I have been doing this too.
Perhaps later I will try something else - but for now declining ROR
I have been doing this too.
Perhaps later I will try something else - but for now declining ROR
So 448F is 230C for first crack - based on inlet temp.
Whereas it seems I am getting it about 200C based on exhaust temp (I would love to have inlet and exhaust temp in my machine )
So do you think that is that because the cracks are hard to hear - or because you are not getting all the beans to 1C???
This is pretty much the same for me it seems (that I think) I can hear a few cracks - but not many - and they also seem pretty quiet.
I’m just not a fan of the cold-extracted stuff. To me it is not really coffee in the normal sense - as it is not brewed (brewed = heat). So it has a totally different flavour profile.
I’m happy if other people like it but not my thing…
Though perhaps using ultrasonics for cold brewing could extract more flavour and make a more interesting drink
Oh yea sry I meant to specifically mention that as well. The decibel range of 1C is directly proportional to how much heat/pressure is within the bean or how hot you get to and go through 1C. Your Pro version seems to hit the same temps as drum roasters, I guess that’s how it was designed. However since you can let the machine do all the work you can pretty much copy a drum roast profile directly or do a linear function from 300-400*C or 150C-250C and keep it around 5min like Jen Apodaca does at Royal Coffee. Once you find a base, or a profile that gets you the flavor profile you like, then you can make real, big, changes and see how that affects the gamut…if that’s how you want to go about it. From reading Jen’s notes, I see that she only moves/pulls down the belly of the profile on her linear graph and notes different flavors. I don’t have that kind of palate or beans, so I’m not able really judge those profiles. https://royalcoffee.com/crown-analysis-cj1203-ethiopia-kochere-alemu-bukato-double-washed-crown-jewel/ dropping in 4:45 with a dev time of 1 minute, that is not abnormal and I see why she would develop for so long. My reasoning, is that because the pace to 1C is so fast spending enough time for the actual bean to catch up and spend time in the high heat environment gives enough time for those necessary reactions (breakdown of sugars etc don’t mind the chemistry) what’s important is that there is enough time for those green flavors (underdeveloped) to move to fruit flavors (developed), without overshooting and baking everything out, I think flowers may be a cause of speeding quickly through the green and not allowing them to volatilize out of the decomposing cellular matrix. I think she is managing to get development because of her dip in the fan allowing for conduction heat to take place, which also slows down the temp increase, hence giving enough time to develop. I also think that the team there may be drinking those cups immediately because in my experience those flavor notes are really apparent immediately after I roast. I have not done much testing of cupping literally right after roasting but in time I will. Now I am (continuously) working on apply different heats/seeing if previously good profiles work with a new set of beans from the same region, from a different year. But again I digress and I hope that this has not been too confusing or too much at one time.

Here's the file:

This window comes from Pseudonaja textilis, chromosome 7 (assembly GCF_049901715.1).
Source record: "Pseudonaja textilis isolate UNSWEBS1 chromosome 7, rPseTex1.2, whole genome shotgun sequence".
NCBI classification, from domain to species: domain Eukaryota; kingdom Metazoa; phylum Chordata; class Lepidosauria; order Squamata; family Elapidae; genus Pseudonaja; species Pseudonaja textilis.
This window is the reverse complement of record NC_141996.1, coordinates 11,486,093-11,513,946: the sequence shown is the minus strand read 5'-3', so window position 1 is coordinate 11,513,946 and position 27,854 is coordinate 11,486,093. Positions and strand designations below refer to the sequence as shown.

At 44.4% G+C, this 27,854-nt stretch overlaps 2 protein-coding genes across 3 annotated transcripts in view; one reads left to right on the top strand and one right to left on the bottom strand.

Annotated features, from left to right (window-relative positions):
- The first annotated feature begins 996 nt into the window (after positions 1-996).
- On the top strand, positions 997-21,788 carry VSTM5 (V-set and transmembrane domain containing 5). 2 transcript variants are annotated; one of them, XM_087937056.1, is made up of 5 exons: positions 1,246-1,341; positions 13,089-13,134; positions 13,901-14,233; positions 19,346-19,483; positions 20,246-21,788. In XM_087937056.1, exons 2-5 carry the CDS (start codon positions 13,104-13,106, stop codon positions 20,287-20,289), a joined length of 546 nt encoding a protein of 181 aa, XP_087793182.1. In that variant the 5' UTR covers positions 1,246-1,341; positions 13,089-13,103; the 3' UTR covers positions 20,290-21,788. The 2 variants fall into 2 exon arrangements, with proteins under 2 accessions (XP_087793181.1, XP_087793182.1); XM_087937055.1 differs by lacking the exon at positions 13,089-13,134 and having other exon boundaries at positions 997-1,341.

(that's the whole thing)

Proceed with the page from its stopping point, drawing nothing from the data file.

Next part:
Heh… interesting - brewing and heat. I dont think of the process as brewing, I think of extraction … and temperature is just one variable, so why not extracting at low temperatures? Sure it extracts in a different way and creates a different flavour, and sure it may not be liked by everyone … but … From my experience not nice cold brew is usually the one made by leaving the coffee in the cold water for long period of time … sort of slow immersion style … but a cood drip version creates very clean and rich tastes (and also clean transparent looks). I have tried also different temperatures, using low pressure and so on … but the drip version is one I like the best.
Using ultrasonics to enhance enxtraction sounds great, Though starting with a very uniform particle sizes (that 200um or less) helps a lot with pushing the espresso extraction to higher TDS, so try that first I would say ;))
Lab sieves are really good though expensive idea, but I would say having some “vibrator” (not sure what is the propper name) to speed up the sifting would be even better … For me its not a problem of dose, its a problem of speed and time it takes to sift … which adds something like 15 minutes in my case. And I think its too much for regular use.
Yes I was just using “brewing” as a way to group coffees extracted with heat. And I was copying the (hopefully) common usage of this use of the term…
I haven’t done so much experimentation - but I liked the drip the best too.
I guess my “brew” point is more that all of the “hot” coffee extraction methods are in a similar spectrum of taste - as heat extracts extracts particular flavour compounds from coffee.
CORRECTION: The next paragraph contains INCORRECT information. (Further reading) indicates that cold and hot extraction extract almost exactly the same compounds from coffee. The reason that cold brew is easier on the stomach is (probably) because the heat (of hotter extractions) actually changes the compounds after it has bean extracted (Basically the heat causes formation of more sour and bitter compounds which are harder on the stomach = same reason darker roasts are harder on the stomach)